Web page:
Is there a divergence in time trends in the prevalence of impaired glucose tolerance and diabetes? A systematic review in South Asian populations

Srinivasa V. Katikireddi*, Joanne Morling, Raj Bhopal

*Corresponding author for this work

Research output: Contribution to journalArticlepeer-review

16 Citations (Scopus)


Objective: Recently, diabetes prevalence has increased in South Asians making it a global public health priority. There are suggestions that pre-diabetes, including impaired glucose tolerance (IGT), may not be increasing. We conducted a systematic review to explore the paradox. Research Design and Methods: We searched electronic databases from inception to June 2009 for cross-sectional studies providing prevalence of pre-diabetes (using WHO criteria) in South Asian adult populations. Two reviewers independently screened articles, performed data extraction, quality appraisal and study classification with any discrepancies resolved by consensus. Repeated cross-sectional studies, categorized by pre-specified criteria, were used for the primary analysis, supplemented by analysis of comparable and all studies. Results: In total, 79 cross-sectional data sets (from 69 published studies) were identified resulting in the inclusion of 179 408 people. Four sets of repeated cross-sectional studies, conducted in Chennai, rural Tamil Nadu, Mauritius and Singapore (n = 30 399), provided time trend information. Three of them showed an increase in diabetes prevalence (P < 0.001) whereas IGT fell in two (P < 0.05), and was stable in the remainder. A similar pattern was seen among three other sets of comparable studies (n = 58 820) and in scatterplots of all 79 data sets. Conclusion: This novel systematic review is the first to assess secular trends of pre-diabetes in any population. The data show diabetes prevalence is rising, whereas IGT prevalence is stable or falling. Explanations include: recent environmental or lifestyle changes favouring an increased rate of conversion from IGT to diabetes, or a cohort effect with improving maternal and infant nutrition resulting in reduced IGT with a fall in diabetes to follow. Published by Oxford University Press on behalf of the International Epidemiological Association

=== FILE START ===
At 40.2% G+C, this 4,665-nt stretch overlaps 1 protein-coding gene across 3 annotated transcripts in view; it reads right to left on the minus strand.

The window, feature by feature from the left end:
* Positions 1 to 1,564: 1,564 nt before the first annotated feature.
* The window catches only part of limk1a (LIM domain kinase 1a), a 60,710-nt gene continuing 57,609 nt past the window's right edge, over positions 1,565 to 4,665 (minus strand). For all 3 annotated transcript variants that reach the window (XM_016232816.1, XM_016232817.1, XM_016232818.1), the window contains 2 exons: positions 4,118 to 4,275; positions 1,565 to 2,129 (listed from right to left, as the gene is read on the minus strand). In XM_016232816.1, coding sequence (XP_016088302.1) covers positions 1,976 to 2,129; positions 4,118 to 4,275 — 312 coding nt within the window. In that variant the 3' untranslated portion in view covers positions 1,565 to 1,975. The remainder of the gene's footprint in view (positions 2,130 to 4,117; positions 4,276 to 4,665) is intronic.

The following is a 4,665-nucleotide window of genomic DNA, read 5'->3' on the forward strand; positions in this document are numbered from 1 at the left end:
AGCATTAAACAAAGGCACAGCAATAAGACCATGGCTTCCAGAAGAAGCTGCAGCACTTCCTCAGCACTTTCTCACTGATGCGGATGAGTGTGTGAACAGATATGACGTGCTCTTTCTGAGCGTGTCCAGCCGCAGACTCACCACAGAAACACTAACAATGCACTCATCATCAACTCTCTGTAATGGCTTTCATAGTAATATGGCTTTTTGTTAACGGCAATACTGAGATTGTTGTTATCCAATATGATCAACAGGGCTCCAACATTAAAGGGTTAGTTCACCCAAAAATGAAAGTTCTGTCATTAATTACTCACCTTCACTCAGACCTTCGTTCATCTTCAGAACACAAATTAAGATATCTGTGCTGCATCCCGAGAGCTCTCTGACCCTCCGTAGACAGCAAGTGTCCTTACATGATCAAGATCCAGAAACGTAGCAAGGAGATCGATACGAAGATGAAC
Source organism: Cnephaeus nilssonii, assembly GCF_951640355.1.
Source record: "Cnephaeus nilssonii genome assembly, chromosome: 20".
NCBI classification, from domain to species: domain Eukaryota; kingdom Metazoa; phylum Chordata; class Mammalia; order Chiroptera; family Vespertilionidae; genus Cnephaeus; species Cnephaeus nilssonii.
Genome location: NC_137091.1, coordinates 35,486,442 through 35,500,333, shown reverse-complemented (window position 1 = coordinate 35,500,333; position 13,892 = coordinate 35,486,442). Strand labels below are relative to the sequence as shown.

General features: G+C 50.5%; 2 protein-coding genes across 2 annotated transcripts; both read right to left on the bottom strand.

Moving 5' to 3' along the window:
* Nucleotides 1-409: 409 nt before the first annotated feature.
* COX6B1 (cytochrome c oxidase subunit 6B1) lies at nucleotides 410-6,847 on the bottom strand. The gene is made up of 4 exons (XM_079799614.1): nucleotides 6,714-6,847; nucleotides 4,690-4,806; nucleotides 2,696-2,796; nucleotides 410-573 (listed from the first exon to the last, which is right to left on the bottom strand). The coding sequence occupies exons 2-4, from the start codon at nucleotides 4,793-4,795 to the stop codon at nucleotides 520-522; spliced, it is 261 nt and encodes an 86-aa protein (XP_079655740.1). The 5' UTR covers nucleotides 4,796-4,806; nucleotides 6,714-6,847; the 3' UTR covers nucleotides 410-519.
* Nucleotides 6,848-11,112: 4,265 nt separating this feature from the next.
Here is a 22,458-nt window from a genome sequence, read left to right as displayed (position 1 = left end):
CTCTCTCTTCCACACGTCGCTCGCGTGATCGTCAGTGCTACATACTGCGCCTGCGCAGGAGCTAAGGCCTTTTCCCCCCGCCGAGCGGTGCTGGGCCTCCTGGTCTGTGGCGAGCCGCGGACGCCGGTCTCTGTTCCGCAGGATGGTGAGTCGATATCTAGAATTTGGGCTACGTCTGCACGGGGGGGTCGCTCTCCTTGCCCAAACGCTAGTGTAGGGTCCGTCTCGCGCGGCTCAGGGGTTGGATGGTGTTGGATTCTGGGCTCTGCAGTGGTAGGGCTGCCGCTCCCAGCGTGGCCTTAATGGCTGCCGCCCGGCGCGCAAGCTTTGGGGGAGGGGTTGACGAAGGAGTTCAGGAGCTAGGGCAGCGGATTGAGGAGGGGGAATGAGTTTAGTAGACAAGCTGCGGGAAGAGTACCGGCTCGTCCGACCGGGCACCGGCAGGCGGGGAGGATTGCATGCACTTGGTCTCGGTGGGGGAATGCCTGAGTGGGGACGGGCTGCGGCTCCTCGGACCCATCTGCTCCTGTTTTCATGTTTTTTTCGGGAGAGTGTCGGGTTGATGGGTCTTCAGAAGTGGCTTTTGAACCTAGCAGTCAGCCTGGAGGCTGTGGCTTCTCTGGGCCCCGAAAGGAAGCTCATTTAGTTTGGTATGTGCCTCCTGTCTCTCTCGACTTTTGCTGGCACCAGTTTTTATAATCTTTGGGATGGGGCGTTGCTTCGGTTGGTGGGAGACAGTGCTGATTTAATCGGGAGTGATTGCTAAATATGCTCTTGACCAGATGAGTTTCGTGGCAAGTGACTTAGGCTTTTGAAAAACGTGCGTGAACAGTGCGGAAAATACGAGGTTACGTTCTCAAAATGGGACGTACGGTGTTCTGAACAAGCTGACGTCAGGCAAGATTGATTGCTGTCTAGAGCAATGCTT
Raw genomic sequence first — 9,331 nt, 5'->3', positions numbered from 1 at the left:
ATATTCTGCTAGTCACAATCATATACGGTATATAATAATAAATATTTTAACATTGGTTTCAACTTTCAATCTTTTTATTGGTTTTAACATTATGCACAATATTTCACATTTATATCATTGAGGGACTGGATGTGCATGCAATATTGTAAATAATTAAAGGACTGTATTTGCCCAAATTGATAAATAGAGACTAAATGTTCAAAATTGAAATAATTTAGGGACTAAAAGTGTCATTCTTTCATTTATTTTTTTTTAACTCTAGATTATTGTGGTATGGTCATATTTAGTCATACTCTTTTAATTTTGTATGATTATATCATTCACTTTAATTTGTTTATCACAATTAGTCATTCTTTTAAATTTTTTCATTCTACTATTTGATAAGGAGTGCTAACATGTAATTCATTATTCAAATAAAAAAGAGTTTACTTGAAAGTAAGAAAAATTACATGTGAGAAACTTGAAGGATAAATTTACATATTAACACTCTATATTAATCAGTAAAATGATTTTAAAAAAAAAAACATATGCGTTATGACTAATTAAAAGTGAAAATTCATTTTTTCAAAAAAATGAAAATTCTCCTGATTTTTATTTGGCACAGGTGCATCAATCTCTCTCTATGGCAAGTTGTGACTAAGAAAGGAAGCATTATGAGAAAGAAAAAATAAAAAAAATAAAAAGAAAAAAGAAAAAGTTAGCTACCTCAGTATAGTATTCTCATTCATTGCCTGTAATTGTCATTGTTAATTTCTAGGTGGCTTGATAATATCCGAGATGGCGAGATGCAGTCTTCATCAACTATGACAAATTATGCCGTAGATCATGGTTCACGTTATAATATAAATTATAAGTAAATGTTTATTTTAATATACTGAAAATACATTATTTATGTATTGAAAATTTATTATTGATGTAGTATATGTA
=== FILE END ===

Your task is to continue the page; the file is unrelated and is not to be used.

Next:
Original languageEnglish
Article numberdyr159
Pages (from-to)1542-1553
Number of pages12
JournalInternational Journal of Epidemiology
Issue number6
Publication statusPublished - Dec 2011
Externally publishedYes

Bibliographical note

Funding Information:
S.V.K was funded by NHS Education for Scotland during the conduct of this research and received a small grant from the University of Edinburgh for computer equipment.


  • Diabetes mellitus
  • Epidemiology
  • Prevalence
  • Systematic review


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